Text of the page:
Depending on where you live and ski/ride, different jackets may make sense. For example, the alpine temperatures of the Rockies differ from the extreme lows of the Midwest and the Northeast, which will differ from the warmer temperatures of California and Mid-Atlantic resorts. Additionally, if you’ll be resort skiing, you may need a different level of warmth and insulation than backcountry skiing, which provides less access to the indoors for warmth.

Note that some ski jackets are non-insulated – these are for skiing in warmer temperatures or for using on top of separate mid-layers and base layers. If you prefer to layer rather than having one thick, bulkier jacket, a non-insulated ski jacket may be a good choice for you.

Best women's ski jackets: woman skiing in red jacket with chairlift in the background


While it may seem counter-intuitive, breathability is an essential feature of a good ski jacket. Why? Because non-breathable jackets will hold in sweat and moisture, and will make you feel like you’re swimming in a swamp the whole time you’re wearing them. (If you’ve ever spent hours sweating in a cotton t-shirt in 80+ degree weather, you’ll know what this feels like.)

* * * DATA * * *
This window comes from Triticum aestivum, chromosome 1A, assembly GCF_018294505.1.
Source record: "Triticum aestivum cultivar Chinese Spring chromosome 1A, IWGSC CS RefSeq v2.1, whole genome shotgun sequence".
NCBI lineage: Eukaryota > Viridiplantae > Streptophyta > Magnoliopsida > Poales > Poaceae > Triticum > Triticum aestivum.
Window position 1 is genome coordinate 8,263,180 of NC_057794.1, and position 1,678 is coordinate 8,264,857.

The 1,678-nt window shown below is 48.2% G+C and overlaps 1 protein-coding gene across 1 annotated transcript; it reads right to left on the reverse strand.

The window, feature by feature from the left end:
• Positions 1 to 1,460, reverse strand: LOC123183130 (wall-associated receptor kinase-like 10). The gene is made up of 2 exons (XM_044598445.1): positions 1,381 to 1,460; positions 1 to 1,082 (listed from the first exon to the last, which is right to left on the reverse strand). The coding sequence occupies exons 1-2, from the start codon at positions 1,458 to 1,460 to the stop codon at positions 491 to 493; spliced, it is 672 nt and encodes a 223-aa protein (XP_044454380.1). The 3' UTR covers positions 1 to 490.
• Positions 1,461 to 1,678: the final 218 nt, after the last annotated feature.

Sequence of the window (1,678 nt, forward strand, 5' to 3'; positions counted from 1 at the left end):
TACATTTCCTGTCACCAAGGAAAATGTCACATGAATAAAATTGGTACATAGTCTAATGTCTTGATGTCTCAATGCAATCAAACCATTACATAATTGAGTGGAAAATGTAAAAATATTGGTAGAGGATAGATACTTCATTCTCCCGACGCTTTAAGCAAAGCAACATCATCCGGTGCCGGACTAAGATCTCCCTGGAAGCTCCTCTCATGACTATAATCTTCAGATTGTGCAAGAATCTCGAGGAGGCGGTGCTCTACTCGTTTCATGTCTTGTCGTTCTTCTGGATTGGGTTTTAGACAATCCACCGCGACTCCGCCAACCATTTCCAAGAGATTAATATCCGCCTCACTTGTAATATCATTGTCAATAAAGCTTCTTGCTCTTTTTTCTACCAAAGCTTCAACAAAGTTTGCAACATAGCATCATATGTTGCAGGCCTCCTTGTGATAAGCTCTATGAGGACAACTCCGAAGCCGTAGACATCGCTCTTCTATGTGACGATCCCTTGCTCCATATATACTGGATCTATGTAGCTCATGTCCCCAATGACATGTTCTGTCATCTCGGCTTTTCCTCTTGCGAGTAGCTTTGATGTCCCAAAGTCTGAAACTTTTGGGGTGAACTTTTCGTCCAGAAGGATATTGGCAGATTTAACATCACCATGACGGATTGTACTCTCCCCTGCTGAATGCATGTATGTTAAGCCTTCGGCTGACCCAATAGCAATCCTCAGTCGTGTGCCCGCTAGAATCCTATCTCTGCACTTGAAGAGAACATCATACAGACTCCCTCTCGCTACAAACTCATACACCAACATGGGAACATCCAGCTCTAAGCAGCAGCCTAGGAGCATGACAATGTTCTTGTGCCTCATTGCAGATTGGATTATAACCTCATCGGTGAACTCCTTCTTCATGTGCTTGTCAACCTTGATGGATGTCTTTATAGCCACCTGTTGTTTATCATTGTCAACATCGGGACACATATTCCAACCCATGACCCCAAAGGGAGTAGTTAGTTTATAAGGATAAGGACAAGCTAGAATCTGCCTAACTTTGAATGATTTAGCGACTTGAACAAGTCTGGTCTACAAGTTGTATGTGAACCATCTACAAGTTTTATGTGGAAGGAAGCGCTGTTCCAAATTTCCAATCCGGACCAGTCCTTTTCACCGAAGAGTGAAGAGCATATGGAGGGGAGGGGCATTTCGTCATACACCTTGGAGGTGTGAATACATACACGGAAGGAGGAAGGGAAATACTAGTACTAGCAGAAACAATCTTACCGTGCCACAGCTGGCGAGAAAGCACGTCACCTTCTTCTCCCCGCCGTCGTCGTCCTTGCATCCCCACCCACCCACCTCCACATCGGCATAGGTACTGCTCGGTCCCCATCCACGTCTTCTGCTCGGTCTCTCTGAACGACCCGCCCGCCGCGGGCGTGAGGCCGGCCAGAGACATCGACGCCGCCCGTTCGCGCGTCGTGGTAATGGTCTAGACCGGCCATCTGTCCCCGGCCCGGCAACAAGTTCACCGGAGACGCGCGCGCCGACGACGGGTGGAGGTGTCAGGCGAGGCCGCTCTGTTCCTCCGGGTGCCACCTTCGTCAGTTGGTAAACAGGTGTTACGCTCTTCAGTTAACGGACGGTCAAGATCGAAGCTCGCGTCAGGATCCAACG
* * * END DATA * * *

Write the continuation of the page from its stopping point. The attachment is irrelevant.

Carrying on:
Materials and construction also play a huge role in the breathability of a jacket. Breathable fabrics like Merino wool and certain synthetics wick sweat and provide air to flow freely through. Adjustable cinches and zippers provide fresh air in places that need it throughout the day. In our review of each jacket, we’ve tried to gauge breathability from the specific features built for moisture wicking and distribution of air.

Comfort, Fit, & Style

Although it’s highly individualized, the comfort, fit, and style of a ski jacket should absolutely factor into your decision. You’ll want one that fits your specific body well without being too tight or too baggy. If you’re planning on wearing lots of layers underneath your jacket, you’ll want to factor that into your buying decision by looking for a jacket that provides space inside to wear whatever you’d like. Here are some of the comfort elements people look for: